Journey Bravely

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Mindfulness: An Antidote for Anxiety

By Spephenie Craig, LCSW

Stephanie Craig, Lcsw

Are you overwhelmed and anxious? Do you have tasks, fears, and disappointments preventing you from focusing on the present? Do you find it difficult to enjoy today because your mind is somewhere else? You don’t have to live consumed by the past and future.

Mindfulness is the practice of increasing focus on the present moment instead of on the past and future. Mindfulness creates space for you to live and enjoy life with less background noise. It can reduce stress, anxiety, and depression while increasing attention, calm, and presence in your relationships.

However, our brains naturally gravitate toward past or future, distracting us from our present experience. Past thoughts are commonly about hurts or nostalgic wishes leaving us feeling sad. Future thoughts are commonly about our desire to control future events leading to anxiety. In reality, we can only be in the present moment.

Most often, the present moment is not the source of stress. Rather, it’s our past or future oriented, obsessive thoughts creating anxiety. Stress results from the long to-do list for later today or the difficult conversation we are replaying from yesterday. However, making breakfast is low stress when we focus on noticing the texture of the bread, the scent of the eggs, and the sound of the toaster.

The hopeful news is current neuroscience says our brains are moldable and created for change. With intentional, repetitive mindfulness practice, our brains can and will embrace more present focus. Explore these mindfulness characteristics and practices to feel calmer and more present in life.

8 Characteristics of Mindfulness:

  • Notice your surroundings as you observe them through your 5 senses. “I see a red car, I hear my favorite song, I feel cool air blowing on me, I feel the smooth steering wheel, I smell my peppermint car freshener.”
  • Let go of trying to control what is outside your control. Accept what is happening and think about how you can bring the best version of yourself into that situation.
  • Let go of judging people and circumstances as good/bad. Instead notice and accept behavior and circumstances as they are. Recognize your response does not need to be determined by others behaving well or badly.
  • Notice and name feelings without allowing your feelings to determine your response. “I’m noticing that sadness is surrounding me right now and I can feel it in my throat and in my eyes.” A feeling can just be a feeling when you understand and name it.
  • Notice thoughts and feelings come and go like waves and usually move on if we do not grasp or avoid them.
  • Participate fully in exactly what you are doing right now. Let go of ruminating and begin describing your present experience to yourself through your senses. Allow yourself to become immersed fully in the present experience.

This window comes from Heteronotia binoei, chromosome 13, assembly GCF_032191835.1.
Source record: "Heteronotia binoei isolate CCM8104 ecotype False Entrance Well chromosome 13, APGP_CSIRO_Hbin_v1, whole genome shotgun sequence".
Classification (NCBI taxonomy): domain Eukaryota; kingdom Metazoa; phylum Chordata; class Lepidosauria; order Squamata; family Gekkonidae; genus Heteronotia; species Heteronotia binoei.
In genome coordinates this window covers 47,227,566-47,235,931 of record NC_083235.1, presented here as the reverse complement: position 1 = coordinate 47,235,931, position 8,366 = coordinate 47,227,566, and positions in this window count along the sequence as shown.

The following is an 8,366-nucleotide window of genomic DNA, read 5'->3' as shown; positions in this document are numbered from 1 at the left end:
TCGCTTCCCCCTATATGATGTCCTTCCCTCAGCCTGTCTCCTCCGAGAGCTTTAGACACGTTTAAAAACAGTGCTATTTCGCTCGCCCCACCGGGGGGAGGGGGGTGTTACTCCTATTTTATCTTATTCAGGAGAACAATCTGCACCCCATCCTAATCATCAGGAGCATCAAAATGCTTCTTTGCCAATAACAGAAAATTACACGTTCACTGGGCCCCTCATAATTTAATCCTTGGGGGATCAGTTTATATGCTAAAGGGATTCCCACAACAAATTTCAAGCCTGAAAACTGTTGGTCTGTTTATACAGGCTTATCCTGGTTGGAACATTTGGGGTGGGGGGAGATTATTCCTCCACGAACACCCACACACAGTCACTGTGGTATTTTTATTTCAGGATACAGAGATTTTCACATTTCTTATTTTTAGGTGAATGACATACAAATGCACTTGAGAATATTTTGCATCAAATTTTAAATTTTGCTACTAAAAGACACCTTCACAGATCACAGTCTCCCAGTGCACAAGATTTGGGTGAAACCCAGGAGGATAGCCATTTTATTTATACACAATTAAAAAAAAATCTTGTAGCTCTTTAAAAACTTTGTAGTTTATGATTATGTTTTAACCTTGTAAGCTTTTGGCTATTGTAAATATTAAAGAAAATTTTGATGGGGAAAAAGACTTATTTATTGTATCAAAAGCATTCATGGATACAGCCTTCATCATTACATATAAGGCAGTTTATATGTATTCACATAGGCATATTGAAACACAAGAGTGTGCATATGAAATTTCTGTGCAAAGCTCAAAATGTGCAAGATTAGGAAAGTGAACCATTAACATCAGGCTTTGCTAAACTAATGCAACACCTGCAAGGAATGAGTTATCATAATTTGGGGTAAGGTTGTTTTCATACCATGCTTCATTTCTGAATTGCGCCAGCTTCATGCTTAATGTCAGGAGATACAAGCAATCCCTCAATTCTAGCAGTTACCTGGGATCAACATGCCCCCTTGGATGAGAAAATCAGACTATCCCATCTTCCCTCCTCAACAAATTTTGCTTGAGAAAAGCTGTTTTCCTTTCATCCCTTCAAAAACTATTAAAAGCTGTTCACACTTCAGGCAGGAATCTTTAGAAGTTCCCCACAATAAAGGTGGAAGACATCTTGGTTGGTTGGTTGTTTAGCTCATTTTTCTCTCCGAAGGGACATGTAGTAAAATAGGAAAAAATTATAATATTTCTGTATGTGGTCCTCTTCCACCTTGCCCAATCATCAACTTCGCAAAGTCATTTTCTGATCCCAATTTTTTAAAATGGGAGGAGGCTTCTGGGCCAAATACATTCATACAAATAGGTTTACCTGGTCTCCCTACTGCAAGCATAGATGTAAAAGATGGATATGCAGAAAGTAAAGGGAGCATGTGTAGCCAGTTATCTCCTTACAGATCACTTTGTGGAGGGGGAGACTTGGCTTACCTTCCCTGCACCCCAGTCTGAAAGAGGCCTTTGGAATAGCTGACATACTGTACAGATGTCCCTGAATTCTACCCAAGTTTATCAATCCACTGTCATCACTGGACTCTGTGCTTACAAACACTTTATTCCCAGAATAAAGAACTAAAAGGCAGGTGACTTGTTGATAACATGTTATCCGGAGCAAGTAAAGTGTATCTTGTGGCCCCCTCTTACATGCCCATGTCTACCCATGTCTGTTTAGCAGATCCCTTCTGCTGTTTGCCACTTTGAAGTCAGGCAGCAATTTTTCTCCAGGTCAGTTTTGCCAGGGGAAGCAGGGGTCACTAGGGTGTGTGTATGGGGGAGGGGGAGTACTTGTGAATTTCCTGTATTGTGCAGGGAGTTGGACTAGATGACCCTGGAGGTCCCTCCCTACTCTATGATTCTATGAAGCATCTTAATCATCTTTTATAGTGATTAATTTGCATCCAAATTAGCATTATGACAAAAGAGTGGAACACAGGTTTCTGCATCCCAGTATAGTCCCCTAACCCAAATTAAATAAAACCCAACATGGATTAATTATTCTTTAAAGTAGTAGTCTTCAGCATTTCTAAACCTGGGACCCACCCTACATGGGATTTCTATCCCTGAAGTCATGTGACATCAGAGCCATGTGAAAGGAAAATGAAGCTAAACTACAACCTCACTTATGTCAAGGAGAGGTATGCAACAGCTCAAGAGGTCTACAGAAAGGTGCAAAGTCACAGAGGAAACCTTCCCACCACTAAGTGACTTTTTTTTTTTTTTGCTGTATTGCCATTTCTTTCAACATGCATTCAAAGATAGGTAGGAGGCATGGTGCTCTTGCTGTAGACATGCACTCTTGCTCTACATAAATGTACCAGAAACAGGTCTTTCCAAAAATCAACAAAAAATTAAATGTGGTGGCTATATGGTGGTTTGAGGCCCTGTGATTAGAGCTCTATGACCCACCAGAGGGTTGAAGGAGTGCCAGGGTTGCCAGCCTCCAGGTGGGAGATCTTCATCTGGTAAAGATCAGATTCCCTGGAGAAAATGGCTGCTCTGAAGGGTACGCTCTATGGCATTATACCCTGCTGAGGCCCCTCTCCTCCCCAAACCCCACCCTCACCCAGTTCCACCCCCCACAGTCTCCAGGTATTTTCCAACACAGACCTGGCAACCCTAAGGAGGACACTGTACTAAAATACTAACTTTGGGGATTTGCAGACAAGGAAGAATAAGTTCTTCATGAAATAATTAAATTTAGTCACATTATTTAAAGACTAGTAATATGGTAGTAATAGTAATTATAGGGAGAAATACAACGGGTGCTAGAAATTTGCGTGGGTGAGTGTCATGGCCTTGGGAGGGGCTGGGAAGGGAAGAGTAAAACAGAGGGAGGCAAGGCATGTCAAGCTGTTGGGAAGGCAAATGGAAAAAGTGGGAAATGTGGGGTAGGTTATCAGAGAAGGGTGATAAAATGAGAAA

• Tend to each thing in its own time. If while you are focusing on the present moment, you are noticing a repeated invasive thought about a future task, set aside a specific time later to give the future task your full attention.
  • Do one thing at a time. There is something relaxing about refusing to multitask.

Now that you understand some basic ideas of mindfulness, use the following steps to stay in the present when past and future thoughts try to dominate your mind.

5 Steps for Practicing Mindfulness:

  1. DESCRIBE your moment by moment actions to yourself. “I am getting out of bed, the floor is cold, I’m turning on the shower…”
  2. NOTICE past/future oriented thoughts. “I am noticing that I’m thinking about my work meeting tomorrow.”
  3. GENTLY DISMISS past/future oriented thoughts. “Now is not the time to think about my work meeting. I will spend 30 minutes tonight preparing for my meeting. Right now, I am focusing on…”
  4. RETURN to describing your moment by moment experience using your senses. “I see a blue umbrella, I smell fresh rain, I feel moisture on my skin.”
  5. REPEAT the process over and over knowing you are retraining your brain. At some point in the near future, you won’t have to work so hard at it!

It is helpful to begin steps of mindfulness during short, specific life activities like teeth brushing, eating breakfast, and driving. After you are practiced, begin putting activities together to build hours of mindfulness. Keep in mind it takes about 21 days of repetitive practice to create a new brain habit, then additional weeks of consistency to sustain the habit.

I encourage you to commit 21 days to developing this practice and track your progress. Visit the Resources page for your free 21 Day Mindfulness Challenge PDF plus a free PDF Mindfulness Steps & Characteristics sheet. I wish you success in showing up fully in your present life!

Stephenie Craig is a Licensed Clinical Social Worker/Therapist of 18 years, specializing in emotional/relational health. She loves hearing others’ stories and helping people find new perspective that produces peace, healing, and connection through counseling. Stephenie provides treatment for adults, teenagers, couples, and families with anxiety symptoms, parenting struggles, teen issues, depression, grief, divorce, and other life transitions. Connect with Stephenie at

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